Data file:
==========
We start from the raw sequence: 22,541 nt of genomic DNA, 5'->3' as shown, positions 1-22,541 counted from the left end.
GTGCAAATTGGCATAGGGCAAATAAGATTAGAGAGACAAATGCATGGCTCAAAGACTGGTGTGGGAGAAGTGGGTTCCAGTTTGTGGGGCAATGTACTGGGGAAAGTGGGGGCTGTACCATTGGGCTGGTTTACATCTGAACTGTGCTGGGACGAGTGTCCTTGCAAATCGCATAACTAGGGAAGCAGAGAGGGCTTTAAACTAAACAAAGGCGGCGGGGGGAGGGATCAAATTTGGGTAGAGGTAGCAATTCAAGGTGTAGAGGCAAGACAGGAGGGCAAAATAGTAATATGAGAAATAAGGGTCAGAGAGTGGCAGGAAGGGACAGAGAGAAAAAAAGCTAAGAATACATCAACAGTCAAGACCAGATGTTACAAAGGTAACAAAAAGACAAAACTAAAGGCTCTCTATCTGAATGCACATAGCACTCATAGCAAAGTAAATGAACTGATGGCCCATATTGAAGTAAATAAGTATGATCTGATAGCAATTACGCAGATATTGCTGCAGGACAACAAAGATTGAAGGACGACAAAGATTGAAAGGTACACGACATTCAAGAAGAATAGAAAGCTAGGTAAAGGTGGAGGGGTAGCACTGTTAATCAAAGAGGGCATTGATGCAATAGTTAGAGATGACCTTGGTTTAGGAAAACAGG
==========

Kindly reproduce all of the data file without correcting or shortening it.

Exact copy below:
We start from the raw sequence: 22,541 nt of genomic DNA, 5'->3' as shown, positions 1-22,541 counted from the left end.
GTGCAAATTGGCATAGGGCAAATAAGATTAGAGAGACAAATGCATGGCTCAAAGACTGGTGTGGGAGAAGTGGGTTCCAGTTTGTGGGGCAATGTACTGGGGAAAGTGGGGGCTGTACCATTGGGCTGGTTTACATCTGAACTGTGCTGGGACGAGTGTCCTTGCAAATCGCATAACTAGGGAAGCAGAGAGGGCTTTAAACTAAACAAAGGCGGCGGGGGGAGGGATCAAATTTGGGTAGAGGTAGCAATTCAAGGTGTAGAGGCAAGACAGGAGGGCAAAATAGTAATATGAGAAATAAGGGTCAGAGAGTGGCAGGAAGGGACAGAGAGAAAAAAAGCTAAGAATACATCAACAGTCAAGACCAGATGTTACAAAGGTAACAAAAAGACAAAACTAAAGGCTCTCTATCTGAATGCACATAGCACTCATAGCAAAGTAAATGAACTGATGGCCCATATTGAAGTAAATAAGTATGATCTGATAGCAATTACGCAGATATTGCTGCAGGACAACAAAGATTGAAGGACGACAAAGATTGAAAGGTACACGACATTCAAGAAGAATAGAAAGCTAGGTAAAGGTGGAGGGGTAGCACTGTTAATCAAAGAGGGCATTGATGCAATAGTTAGAGATGACCTTGGTTTAGGAAAACAGG